3 new raw data experiments

Shortly before I returned to CalArts from Berlin, I fell into a trap of fancy that I haven't visited since 2010: raw data experiments. The act of taking the raw binary of non-audio file formats - be they compressed, pre-compiled, or just plain text files - and encoding them as digital audio of varying spatialization, bit rate, sample rate, dithering technique etc. using Audacity.  This is a great and seriously unsung feature of Audacity, and I love using it.

The big difference between last time's go and this one was that these ones were a bit more composed. The previous three ("FingerDIFFPARAM," "Aerobic,"  and "M1A1 Shapes") were purely expeditionary; they are each one complex computer file that, when encoded as digital audio, resulted in a song-length track of beautifully organized, circuit bent-sounding noise music.

With these new tracks, they are edited together and otherwise processed from several files. In "Rawgust," 4-5 medium length sound files were nested together to make one larger form whose repetitions appeared to be in song form. In some cases, I couched other files inside of longer files that had a perceptually silent gap in them on the order of a couple minutes.

In "Save0,"  the fragments were much more granular. Files between a tenth of a second and 10-15 seconds are edited together in rapid succession to make larger phrases.

In "Showa," I combined this favorite technique of mine with another: abusing de-noising algorithms. Finding two different renders of a file I liked quite a bit, but which had too much overall random, broadband noise, I fed them through an experimental build of iZotope RX3 in which the noise profile the plugin is fed is pretty much the entire signal itself, and then I turned the reduction settings to the most extreme available. The result of this sounds like a spectral music hot shower, which is why I called it "Showa," the Japanese loanword from English for "shower."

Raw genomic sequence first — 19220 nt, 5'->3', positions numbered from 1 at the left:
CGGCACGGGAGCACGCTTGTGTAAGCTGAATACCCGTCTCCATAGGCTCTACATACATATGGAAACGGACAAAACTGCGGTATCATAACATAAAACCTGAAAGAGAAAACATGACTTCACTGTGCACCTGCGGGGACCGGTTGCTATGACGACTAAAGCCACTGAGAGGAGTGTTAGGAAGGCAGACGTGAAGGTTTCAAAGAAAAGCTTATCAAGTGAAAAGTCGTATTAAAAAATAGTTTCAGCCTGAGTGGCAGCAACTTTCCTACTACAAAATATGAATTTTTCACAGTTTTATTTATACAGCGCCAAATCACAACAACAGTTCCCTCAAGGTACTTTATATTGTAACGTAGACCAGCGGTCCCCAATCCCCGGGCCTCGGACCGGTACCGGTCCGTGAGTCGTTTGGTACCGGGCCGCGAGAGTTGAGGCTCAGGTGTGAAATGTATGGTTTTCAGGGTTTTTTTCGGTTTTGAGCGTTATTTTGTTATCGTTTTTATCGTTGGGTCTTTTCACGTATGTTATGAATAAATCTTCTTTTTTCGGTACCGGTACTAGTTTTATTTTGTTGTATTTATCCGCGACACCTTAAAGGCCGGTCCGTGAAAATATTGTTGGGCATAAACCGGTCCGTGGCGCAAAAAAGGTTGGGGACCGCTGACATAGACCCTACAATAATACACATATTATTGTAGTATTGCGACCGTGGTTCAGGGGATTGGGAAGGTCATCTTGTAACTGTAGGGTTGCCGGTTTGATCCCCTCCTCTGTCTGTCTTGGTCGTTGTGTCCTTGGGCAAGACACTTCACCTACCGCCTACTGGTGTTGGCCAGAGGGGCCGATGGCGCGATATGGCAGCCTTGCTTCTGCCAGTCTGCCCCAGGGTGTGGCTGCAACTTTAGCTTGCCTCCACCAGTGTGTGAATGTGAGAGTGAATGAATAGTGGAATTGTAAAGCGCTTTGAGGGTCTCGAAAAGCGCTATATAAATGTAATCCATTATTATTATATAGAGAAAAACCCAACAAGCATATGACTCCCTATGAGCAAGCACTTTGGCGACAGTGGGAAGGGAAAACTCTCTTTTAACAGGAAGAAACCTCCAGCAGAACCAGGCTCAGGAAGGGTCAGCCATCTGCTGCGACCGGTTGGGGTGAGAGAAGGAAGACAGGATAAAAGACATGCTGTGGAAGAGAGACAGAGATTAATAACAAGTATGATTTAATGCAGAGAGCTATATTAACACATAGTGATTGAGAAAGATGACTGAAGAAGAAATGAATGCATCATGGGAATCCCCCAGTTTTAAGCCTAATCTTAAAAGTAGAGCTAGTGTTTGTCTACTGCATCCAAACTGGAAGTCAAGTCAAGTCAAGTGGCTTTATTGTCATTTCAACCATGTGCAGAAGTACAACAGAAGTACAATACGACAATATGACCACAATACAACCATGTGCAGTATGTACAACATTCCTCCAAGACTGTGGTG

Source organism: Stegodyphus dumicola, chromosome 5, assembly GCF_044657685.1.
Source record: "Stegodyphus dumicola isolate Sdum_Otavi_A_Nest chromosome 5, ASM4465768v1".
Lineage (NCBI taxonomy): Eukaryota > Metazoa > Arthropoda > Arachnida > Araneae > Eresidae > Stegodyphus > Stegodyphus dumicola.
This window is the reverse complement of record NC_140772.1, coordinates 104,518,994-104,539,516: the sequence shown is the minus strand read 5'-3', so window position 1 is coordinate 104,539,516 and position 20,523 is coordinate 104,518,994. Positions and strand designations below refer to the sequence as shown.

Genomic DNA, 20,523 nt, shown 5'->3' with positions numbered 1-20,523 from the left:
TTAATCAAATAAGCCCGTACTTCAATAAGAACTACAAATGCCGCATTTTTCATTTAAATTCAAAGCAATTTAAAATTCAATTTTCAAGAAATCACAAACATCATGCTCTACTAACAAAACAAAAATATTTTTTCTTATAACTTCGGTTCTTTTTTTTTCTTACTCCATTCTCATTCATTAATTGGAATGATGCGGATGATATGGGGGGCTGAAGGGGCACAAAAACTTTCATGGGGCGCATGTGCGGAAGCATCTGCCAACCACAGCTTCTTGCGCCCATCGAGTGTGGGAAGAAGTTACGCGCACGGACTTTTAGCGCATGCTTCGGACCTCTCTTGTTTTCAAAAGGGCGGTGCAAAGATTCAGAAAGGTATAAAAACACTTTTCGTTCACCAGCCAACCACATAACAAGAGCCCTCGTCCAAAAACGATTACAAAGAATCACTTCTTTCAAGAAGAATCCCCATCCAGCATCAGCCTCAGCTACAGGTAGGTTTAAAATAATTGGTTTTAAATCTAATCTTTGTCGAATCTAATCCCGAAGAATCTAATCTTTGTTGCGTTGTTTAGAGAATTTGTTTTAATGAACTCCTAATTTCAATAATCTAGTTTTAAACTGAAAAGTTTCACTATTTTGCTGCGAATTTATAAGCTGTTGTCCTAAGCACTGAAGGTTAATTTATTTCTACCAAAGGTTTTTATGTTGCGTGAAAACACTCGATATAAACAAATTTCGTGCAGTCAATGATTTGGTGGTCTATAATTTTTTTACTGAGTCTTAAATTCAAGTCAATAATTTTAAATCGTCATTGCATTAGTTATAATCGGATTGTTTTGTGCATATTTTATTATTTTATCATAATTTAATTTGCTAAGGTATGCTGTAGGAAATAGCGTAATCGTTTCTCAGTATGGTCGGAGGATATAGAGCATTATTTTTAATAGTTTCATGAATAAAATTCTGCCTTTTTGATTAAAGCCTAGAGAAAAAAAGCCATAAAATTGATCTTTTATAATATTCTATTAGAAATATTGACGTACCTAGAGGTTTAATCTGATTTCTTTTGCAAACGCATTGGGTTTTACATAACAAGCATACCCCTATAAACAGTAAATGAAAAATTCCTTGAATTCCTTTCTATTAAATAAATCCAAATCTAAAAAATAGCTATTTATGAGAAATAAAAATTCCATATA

I find that files with a lot of nested redundancy, but overall a lot of variation on the macro level - as well as big chunks of pre-compiled data put together with uncompiled relationships - work wonderfully for this kind of process. Reaktor .ens files, Photoshop .psd files, and any big chunk of data from a game engine like Unreal Engine or Unity are particular favorites of mine.

In general, most files will just produce short bursts of noise. Text files, images, simple file formats like that will give you just a few milliseconds of static. But, based on some experimental principles worked out by a friend of mine, you can do things like make a high-frequency sawtooth wave by pasting "abcdefghijklmnopqrstuvwxyz" 44,100 times into a plaintext file; or even just a constant DC offset by writing millions of "j"s into a file. There is still much exploration left to do with this form of content mining. 

Do be advised that this process is not optimized to live in musically acceptable frequency ranges by default - some files will indiscriminately throw a near-full scale 18KHz at you, for instance.

I'm not sure what to do with these pieces of music, but I love them. Maybe they will live on as sample fodder for my future songwriting efforts or for others to sample, maybe they will be left as-is... Hell, I'd just as easily press them on vinyl a la Smojphace